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Habits of Creative Practice 2

Runner in the clouds tackling a rocky slope up The Jungfrau, The Bernese Alps, Switzerland
Concerning all acts of initiative (and creation) there is one elementary truth, the ignorance of which kills countless ideas and splendid plans: that the moment one definitely commits oneself, then providence moves too. All sorts of things occur to help one that would not otherwise have occurred. A whole stream of events issues from the decision, raising in one's favour all manner of unforeseen incidents and meetings and material assistance which no man would have dreamed would come his way. I have learned a deep a deep respect for one of Goethe's couplets: 'Whatever you can do, or dream you can, begin it. Boldness has genius, magic, and power in it. Begin now."
- W. H. Murray, The Scottish Himalayan Expedition

This essay by the Scottish mountaineer W. H. Murray expressing his experience of the well-known adage by Goethe (and collected by Steven Pressfield in a little gem of a creative kick-starter, "The War of Art: Break Through the Blocks and Win Your Inner Creative Battles") explores the intertwined power and mystery linked to commitment. When we choose, we accomplish. When we commit, we begin. We commence the steps necessary that take us from intention to deed.

On a walk this morning through lacy delicate white grasses beneath an oyster-colored sky of low cloud, I caught myself in mid-stride solving a particularly tenacious creative dilemma - completely unaware my mind had been on autopilot, tasking through its lists of "what ifs" and "now thens." The thought on the heels of this awareness had to do with appreciating the difference between running and walking for me as forms of mental flex. In short, movement is the physical preamble of deep thinking: a commitment to engage.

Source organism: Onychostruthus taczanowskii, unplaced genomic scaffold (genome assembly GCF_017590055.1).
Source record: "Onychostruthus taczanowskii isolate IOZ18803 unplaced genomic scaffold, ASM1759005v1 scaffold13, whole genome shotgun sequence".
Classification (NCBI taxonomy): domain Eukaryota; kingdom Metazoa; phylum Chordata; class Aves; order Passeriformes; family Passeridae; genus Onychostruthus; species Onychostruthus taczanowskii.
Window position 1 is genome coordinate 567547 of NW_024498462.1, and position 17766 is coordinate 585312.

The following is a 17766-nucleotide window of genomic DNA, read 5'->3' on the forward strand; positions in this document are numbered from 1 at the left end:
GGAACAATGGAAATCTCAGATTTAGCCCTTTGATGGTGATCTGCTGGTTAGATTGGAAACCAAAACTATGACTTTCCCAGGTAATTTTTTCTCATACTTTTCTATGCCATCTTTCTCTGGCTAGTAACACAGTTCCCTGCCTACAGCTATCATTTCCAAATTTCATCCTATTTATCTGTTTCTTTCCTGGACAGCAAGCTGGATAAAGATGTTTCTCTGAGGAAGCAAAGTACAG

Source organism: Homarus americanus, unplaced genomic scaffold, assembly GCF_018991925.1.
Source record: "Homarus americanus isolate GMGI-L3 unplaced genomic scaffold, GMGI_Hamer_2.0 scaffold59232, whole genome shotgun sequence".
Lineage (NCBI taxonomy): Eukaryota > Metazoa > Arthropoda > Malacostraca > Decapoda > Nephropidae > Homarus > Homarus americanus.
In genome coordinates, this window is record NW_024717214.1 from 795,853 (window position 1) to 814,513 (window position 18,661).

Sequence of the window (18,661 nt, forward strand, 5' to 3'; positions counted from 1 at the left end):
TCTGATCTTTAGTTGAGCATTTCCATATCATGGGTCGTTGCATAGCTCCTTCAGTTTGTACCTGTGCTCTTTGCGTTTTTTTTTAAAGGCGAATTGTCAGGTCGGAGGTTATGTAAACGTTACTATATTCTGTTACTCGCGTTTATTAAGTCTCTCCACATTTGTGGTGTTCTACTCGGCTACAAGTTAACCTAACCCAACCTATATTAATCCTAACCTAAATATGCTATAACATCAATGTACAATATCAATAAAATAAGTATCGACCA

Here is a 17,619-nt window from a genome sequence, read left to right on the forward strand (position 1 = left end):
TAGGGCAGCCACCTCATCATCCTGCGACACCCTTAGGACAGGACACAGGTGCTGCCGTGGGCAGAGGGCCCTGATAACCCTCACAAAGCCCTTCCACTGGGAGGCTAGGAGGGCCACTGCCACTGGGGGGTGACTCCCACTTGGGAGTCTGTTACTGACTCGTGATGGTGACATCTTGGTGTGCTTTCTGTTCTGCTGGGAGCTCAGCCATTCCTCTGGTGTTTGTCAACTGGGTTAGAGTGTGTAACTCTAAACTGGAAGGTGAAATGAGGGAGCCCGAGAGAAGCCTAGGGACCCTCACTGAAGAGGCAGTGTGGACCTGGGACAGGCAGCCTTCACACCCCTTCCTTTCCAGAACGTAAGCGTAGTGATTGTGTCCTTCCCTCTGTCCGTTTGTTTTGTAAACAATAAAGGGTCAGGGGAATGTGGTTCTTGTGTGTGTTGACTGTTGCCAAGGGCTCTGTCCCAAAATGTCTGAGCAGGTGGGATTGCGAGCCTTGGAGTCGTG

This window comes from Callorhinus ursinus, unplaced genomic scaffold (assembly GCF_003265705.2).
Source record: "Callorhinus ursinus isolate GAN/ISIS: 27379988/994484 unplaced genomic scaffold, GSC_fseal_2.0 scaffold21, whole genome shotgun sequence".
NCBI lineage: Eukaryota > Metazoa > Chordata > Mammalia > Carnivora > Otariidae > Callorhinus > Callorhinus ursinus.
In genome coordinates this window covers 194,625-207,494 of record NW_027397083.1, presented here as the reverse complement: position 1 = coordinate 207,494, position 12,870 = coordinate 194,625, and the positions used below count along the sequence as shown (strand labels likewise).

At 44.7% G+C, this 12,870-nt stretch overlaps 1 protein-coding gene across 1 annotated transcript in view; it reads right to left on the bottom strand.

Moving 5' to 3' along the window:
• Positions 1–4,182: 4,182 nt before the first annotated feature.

In my running, calm inner balance comes from the primary focus on breathing and stride. When that concentration relaxes and falls into a rhythmic groove, my forebrain nonetheless remains actively piloting the run. Like meditation, this single simple focus restructures the overburdened, fragmented mind. Stuff falls to the wayside, big ideas step forward, stress seeps away. On a vigorous extended walk on the other hand, the rhythmic physical groove finds me sooner, and with less effort. My mind leans back, trusting in the faith it has in my body's basic balance (to not trip or choke on a bug), and begins to surf the mental intranet: to observe, page through phrases and ideas, connect the random and mysterious.

The work solution rose far down the trail with a simultaneous awareness of a nearby crow, mixed with new knowledge that hawks actively hunt crows, alongside a mental appreciation for a pine frosted in white, needles encased in gloves of white tulle. A floating transparency linked my body and winter and my movement through space. A seamless knitting together of physical boundaries, a blending; and a gold nugget amongst the gravel shaken loose in the brain pan. I had my writing answer. I headed home. In addition to the much appreciated book solve, I possessed a clear awareness of something new: I run to disengage and refresh, and walk to re-engage and newly associate. For me, running is mental strength training while walking is a free-climb.

How does this unexpected insight impact productivity habits? It says that for me, beginning to engage with work (or life in fact) has multiple entry points with differing yields. Am I facing distraction? Do I need to open my thinking to help myself through a creative block or pace my attention through a long haul work effort? Committing to a run versus a long walk addresses a different need, and the question to ask myself is straightforward: Do I need a break or a reboot, or inspiration and new thinking?

I believe there are similar patterns within all of us linking thought and breath, movement and idea. What works for you?
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